From the perspective of white wine lovers in the world, Alsace may just be considered as the most under-rated region historically for decades. Located in northern France, right on the border with Germany, Alsace is one of France's coolest vineyards, yet also one of its driest thanks to the rain shadow of the Vosges Mountains. The result is a long, dry growing season that benefits the so-called 'Noble' grape varieties grown here: Riesling, Pinot Gris, Gewurztraminer and Muscat. Harvests can be very drawn out, and there's no doubting the strength of expression in the resulting wines. Yet, despite the fact that some of the worlds best white wines, and sweet wines, hail from Alsace, global demand stays relatively modest.
Alsace is also unusual in that it's one of France's only regions to put grape varieties on the label, making selection a lot easier from a consumer point of view. Riesling is the King here, producing mostly dry, steely wines that can age, often for decades! Gewurztraminer and Muscat are both often opulent, hugely aromatic and much softer on the palate, whilst Pinot Gris reaches its apogee on the rocky slopes of the Grand Cru vineyards, producing smoky, powerful wines and some of the regions greatest sweet wines to boot. The compulsory flute shaped bottle is a nightmare to store in most fridges, but the effort is usually worth it!
Producers to look out for: Trimbach, Zind-Humbrecht, Boxler, Schoffit, Marcel Deiss
Naoussa is one of our favourite discoveries of the past few years. Perhaps Northern Greece's most famous wine region, Naoussa is responsible for producing some of its longest lived, most haunting wines, hewn from the slopes of Mt. Vermio. This elevation allows for greater rainfall and more refreshness, allowing the region to counter the boiling temperatures of Greek Summers. The grape variety here is Xinomavro, a firm, fresh and often savoury wine, that has strong parallels with Nebbiolo in northern Italy.
Wines must spent a minimum of 1 year in oak barrels, which are usually older, and the best producers make wine that lasts for decades, often ageing in the style of great Barolo. Greece is largely undiscovered by the world and over 90% of the wines made here are drank locally, but if you enjoy Pinot Noir, Nebbiolo or high-altitude Grenache, you owe it to yourself to get hold of a bottle of Naoussa and see what you think. Happily, like most under-rated regions, prices are still consumer friendly!
Producers to look out for: Boutari, Kir-Yianni, Chrisohoou, Dalamara
If you like Riesling, you know about the Mosel Valley in Germany, the spiritual home of this great grape. It's often the lament of sommeliers, wine lovers and experts alike; Riesling never seems to take off in the way that it should, commercially, and some of the greatest wines produced here can be found for the same price as a generic wine from elsewhere. The Mosel Valley is remarkable as it's still one of the worlds most northerly wine regions, reliant on its incredible slopes to trap enough sun to ripen the grapes every year. One long, undulating valley, the Mosel is also one of Germany's most picturesque wine regions and enotourism is on the rise here, which may help the region finally achieve the fame it deserves.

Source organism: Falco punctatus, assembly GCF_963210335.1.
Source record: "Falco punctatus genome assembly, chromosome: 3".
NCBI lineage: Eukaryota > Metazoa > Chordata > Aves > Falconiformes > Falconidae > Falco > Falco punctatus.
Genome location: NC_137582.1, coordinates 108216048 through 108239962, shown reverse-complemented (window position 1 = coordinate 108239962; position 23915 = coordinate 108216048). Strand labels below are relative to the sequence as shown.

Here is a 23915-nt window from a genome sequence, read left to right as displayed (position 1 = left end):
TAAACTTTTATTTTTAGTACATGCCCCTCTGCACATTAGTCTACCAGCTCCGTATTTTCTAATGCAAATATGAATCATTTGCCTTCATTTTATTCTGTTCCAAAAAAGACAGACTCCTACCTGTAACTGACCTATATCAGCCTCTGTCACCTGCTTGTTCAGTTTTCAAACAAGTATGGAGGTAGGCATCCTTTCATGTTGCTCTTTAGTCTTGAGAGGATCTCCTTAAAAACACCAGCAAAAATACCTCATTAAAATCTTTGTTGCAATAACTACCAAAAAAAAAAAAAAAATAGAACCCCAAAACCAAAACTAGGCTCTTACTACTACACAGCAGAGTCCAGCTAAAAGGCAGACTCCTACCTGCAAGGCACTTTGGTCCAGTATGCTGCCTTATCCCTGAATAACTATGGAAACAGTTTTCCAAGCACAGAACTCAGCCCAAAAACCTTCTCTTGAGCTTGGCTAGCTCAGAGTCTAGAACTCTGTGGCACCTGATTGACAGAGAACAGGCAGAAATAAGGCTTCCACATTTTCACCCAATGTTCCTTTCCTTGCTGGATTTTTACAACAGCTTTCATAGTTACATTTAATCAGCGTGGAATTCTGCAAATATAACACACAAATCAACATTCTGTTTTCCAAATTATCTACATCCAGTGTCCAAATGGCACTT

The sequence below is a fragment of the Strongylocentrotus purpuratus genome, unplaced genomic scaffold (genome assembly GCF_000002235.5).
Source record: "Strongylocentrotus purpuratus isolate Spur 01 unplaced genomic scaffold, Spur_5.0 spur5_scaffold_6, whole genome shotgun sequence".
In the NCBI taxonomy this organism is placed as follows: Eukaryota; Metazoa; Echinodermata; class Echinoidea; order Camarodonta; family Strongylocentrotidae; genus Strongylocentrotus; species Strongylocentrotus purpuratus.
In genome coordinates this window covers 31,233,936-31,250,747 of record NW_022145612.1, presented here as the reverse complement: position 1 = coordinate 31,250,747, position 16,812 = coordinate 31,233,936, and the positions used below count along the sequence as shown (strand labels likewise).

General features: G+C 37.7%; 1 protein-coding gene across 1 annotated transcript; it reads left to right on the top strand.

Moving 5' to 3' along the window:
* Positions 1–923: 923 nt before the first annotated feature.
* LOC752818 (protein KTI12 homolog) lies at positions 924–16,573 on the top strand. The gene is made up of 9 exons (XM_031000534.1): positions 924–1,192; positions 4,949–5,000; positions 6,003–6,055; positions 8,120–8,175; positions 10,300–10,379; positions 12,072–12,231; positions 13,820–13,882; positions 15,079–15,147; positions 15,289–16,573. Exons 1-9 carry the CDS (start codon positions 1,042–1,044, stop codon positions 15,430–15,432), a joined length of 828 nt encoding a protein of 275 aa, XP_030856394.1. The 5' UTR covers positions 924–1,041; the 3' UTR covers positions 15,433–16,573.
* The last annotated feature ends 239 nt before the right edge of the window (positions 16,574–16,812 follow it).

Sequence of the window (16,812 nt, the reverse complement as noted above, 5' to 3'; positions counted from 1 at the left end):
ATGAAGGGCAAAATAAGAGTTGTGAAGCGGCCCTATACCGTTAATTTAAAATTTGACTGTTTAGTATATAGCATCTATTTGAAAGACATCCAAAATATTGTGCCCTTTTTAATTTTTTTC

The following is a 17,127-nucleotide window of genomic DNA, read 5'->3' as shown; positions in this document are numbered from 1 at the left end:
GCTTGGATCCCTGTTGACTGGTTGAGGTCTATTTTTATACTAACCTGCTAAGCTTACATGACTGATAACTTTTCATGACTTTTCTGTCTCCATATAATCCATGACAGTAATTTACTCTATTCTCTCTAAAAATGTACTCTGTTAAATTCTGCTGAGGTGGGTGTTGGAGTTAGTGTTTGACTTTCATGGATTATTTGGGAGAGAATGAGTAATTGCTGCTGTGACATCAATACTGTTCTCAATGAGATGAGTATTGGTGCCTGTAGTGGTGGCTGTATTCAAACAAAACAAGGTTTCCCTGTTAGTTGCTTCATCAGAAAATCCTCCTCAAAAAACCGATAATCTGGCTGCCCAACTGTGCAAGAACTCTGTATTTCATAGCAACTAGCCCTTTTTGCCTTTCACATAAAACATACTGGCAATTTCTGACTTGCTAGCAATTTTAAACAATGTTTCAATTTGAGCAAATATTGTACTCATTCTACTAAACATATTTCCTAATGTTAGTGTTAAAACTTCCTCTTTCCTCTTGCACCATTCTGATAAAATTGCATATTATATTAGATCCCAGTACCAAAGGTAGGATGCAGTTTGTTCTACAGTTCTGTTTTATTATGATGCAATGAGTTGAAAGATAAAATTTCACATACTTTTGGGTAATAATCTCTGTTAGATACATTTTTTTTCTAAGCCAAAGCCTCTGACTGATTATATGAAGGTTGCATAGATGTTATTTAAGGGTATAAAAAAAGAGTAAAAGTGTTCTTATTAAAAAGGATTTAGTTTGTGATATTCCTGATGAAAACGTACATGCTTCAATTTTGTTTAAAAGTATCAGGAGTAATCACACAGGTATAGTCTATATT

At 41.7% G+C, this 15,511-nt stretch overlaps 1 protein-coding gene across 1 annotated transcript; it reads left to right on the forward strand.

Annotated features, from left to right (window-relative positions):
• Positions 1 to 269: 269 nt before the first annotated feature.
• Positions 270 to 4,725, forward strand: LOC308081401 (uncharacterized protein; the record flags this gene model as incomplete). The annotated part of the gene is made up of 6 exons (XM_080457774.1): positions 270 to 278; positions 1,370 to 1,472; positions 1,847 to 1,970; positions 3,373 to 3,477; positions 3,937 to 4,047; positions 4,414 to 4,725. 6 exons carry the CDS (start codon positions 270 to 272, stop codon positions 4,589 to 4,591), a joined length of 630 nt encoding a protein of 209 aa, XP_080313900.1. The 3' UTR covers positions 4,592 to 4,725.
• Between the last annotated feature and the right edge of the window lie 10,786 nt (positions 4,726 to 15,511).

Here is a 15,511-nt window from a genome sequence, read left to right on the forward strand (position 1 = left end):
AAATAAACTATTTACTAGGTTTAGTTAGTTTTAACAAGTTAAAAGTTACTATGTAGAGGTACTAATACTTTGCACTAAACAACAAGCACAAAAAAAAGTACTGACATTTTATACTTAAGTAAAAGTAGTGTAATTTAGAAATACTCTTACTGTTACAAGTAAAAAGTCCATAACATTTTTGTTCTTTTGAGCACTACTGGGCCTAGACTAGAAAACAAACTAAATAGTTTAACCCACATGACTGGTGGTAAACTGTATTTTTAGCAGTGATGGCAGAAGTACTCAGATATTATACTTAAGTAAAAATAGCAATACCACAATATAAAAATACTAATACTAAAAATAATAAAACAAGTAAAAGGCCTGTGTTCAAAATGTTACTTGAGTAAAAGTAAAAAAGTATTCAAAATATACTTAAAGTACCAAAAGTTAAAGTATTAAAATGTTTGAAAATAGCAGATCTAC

Mosel Riesling is one of the worlds greatest white wines, regardless of whether it's made in a sweeter or dryer style. From the delicate, precise Kabinett wines, to riper more powerful spatlese and even the layered, smoky Auslese wines from the better years, this is what Riesling is all about. The electric acidity of the region is tempered by residual sugar left in the wine after fermentation, leaving the wines tense and utterly drinkable. The very best wines hum with energy and can age for a long period of time, despite their relatively affordable cost!
Producers to look out for: Julian Haart, Daniel Vollenweider, J.J Prum, Immich-Batterieberg, Sybille Kuntz
Everything in life is bettter with a glass of Chablis in hand. Technically part of Burgundy, this northerly, cool region is actually closer to Champagne and shares in its climate, producing some of the worlds most overlooked, zesty, mineral Chardonnay. With Champagne to the north and the world-famous vineyards of the Cote d'Or to the south, it's perhaps inevitable that Chablis would end up being relatively overlooked, but that's great news for us wine lovers! Chardonnay is produced here exclusively, with the very best wines on par with some of the worlds greatest white wines, often at a fraction of the cost.
The beauty of Chablis lies partly in its climate, partly in its long history of family-ran producers and partly in its remarkable soil, known as 'Kimmeridgian', which is a mixture of limestone and fossilised sea-creatures from millions of years ago. The result is a Chardonnay that would convert even the most adamant supporter of 'Anything But Chardonnay', particularly as the grape is never mentioned on the label itself! Steely, smoky and utterly refreshing, this is one of the world's most distinctive expressions of Chardonnay, and there's often a flinty aroma and character to the wines, which is often attributed to the soil it comes from. The best wines are often best at 3-5 years old; grab a bottle and see for yourself!